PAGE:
The refuge contains 30 small man-made impoundments, 1,200 acres of fields and forest openings, and more than 42,000 acres of forested woodland—habitats which contribute to the refuge's diversity of flora and fauna. Management of the refuge's unique blend of pinelands, pocosin bottoms, freshwater ponds and lakes, fields, and wildlife openings provide habitat for nearly 200 species of birds, 42 species of mammals, 41 species of reptiles, 25 species of amphibians, and more than 750 species of plants. The largest population of RCWs within the National Wildlife Refuge System is found on the refuge. Also, rare plants, including several species of carnivorous pitcher plants and the unusual Pine Barrens tree frog are found in the refuge.
Background Back to Top
The CCP Process
The National Wildlife Refuge System Administration Act of 1966 (16 U.S.C. 668dd-668ee), as amended by the National Wildlife Refuge System Improvement Act of 1997, requires us to develop a CCP for each national wildlife refuge. The purpose for developing a CCP is to provide refuge managers with a 15-year strategy for achieving refuge purposes and contributing toward the mission of the National Wildlife Refuge System, consistent with sound principles of fish and wildlife management, conservation, legal mandates, and our policies. In addition to outlining broad management direction on conserving wildlife and their habitats, CCPs identify wildlife-dependent recreational opportunities available to the public, including opportunities for hunting, fishing, wildlife observation, wildlife photography, and environmental education and interpretation. We will review and update the CCP at least every 15 years in accordance with the Administration Act.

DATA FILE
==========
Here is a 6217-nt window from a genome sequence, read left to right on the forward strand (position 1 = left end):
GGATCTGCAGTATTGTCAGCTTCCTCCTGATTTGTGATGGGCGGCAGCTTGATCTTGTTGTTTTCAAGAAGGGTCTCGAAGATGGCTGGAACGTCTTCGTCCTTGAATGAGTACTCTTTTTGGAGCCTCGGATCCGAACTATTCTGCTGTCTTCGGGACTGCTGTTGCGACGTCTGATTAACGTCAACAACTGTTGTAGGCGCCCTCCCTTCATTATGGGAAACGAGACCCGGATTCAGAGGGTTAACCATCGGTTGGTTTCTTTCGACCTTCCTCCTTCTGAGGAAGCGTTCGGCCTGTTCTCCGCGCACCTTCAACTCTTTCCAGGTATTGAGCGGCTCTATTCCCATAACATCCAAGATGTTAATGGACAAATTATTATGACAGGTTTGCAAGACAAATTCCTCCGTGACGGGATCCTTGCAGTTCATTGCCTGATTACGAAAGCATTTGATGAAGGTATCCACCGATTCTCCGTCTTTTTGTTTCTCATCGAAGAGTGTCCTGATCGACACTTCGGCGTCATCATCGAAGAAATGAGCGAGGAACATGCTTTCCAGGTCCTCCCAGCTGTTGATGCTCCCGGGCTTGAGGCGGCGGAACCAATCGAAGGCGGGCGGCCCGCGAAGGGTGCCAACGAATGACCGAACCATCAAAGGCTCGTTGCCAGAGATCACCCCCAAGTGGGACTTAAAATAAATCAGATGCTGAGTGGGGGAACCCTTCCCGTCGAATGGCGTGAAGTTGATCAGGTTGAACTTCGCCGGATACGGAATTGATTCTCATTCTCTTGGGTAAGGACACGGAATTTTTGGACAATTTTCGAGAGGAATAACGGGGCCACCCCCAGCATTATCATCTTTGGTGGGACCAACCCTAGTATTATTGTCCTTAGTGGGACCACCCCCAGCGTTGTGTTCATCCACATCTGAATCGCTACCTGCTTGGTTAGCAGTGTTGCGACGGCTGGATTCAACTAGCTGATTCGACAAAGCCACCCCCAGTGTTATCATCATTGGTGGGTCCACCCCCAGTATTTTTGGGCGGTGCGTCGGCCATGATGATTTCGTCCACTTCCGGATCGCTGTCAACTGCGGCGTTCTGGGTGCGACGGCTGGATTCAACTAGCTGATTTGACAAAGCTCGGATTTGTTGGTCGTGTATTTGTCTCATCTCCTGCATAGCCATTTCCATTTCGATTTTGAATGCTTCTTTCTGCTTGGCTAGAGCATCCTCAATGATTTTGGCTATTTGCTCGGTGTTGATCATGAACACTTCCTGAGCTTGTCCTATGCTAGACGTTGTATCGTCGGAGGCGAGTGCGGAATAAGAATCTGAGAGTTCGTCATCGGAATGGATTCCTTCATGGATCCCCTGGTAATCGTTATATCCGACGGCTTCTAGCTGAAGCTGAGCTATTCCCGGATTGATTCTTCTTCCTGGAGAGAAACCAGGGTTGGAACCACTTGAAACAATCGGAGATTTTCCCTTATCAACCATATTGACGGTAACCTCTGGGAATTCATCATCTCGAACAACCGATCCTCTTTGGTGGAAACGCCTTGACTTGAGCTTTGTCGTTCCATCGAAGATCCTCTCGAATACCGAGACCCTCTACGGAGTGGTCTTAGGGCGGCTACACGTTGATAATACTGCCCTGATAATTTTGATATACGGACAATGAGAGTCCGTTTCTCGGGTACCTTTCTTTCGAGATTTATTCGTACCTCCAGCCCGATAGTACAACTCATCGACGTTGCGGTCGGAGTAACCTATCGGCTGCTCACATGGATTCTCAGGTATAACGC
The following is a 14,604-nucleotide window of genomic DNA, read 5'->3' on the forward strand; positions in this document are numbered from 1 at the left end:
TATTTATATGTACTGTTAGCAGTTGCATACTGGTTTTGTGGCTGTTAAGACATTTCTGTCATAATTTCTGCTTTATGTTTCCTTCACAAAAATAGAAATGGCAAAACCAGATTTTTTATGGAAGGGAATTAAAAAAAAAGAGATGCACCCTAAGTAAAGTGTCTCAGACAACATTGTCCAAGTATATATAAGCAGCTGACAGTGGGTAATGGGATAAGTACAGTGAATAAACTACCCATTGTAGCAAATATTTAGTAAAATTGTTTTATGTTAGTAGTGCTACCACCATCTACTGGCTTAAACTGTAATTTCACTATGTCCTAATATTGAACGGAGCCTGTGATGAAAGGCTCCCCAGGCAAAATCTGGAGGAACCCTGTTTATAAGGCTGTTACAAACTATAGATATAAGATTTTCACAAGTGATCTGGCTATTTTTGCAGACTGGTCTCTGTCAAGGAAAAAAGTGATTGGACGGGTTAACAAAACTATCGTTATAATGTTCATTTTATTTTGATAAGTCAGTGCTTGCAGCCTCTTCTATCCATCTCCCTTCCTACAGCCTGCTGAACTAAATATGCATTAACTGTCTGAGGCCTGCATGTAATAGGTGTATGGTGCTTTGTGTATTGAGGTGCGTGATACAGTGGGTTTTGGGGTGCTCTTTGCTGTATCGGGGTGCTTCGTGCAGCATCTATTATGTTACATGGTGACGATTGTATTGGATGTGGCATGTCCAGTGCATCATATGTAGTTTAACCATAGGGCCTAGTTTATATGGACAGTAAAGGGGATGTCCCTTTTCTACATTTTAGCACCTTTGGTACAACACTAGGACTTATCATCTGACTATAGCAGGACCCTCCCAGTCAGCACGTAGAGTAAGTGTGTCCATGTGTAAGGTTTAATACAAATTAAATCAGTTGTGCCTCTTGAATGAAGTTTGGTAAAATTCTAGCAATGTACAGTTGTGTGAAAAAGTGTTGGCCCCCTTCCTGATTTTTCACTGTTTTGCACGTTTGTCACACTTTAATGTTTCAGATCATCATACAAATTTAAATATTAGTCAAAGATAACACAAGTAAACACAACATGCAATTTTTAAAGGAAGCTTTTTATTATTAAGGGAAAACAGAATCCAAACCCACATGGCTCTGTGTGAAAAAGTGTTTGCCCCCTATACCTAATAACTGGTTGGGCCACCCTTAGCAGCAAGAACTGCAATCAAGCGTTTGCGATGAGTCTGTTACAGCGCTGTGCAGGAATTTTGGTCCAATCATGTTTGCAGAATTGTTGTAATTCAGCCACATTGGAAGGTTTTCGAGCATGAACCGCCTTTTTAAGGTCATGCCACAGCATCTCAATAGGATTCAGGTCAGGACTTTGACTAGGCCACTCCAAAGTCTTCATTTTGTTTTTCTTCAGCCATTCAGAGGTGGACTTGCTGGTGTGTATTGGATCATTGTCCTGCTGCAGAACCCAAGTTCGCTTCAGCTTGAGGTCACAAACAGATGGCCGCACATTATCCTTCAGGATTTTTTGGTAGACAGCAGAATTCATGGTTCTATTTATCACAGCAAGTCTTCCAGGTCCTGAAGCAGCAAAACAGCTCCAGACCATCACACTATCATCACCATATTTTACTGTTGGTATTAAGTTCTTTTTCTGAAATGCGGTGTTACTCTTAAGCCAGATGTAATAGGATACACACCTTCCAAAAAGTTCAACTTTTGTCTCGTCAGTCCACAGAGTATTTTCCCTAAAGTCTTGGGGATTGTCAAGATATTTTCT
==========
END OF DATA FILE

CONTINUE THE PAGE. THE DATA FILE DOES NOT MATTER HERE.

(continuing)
CCP Alternatives, Including Our Proposed Alternative Back to Top
We developed three alternatives for managing the refuge and chose Alternative C as the proposed alternative. A full description of each alternative is in the Draft CCP/EA. We summarize each alternative below.
Alternative A—Current Management (No Action)
Alternative A would continue existing levels of management activities on the refuge. We would maintain RCW monitoring and recovery. We would maintain and improve habitat required for RCWs by conducting even-aged silviculture and transitioning to uneven-aged management. We would use prescribed fire during the early growing season and mechanical and chemical treatments to confine turkey oaks to understory stratum.
We would monitor eagles, waterfowl, neotropical migratory birds, game species, and other wildlife. We would maintain the wood duck nest box program. We would manage the annual drawdown of ponds to encourage growth of desirable vegetation and restoration of wetland communities. There would be no actions focused specifically on marsh and water birds, raptors, or Pine Barrens tree frogs. We would manage for the restoration of native plants and manage non-native species on an “as needed” basis.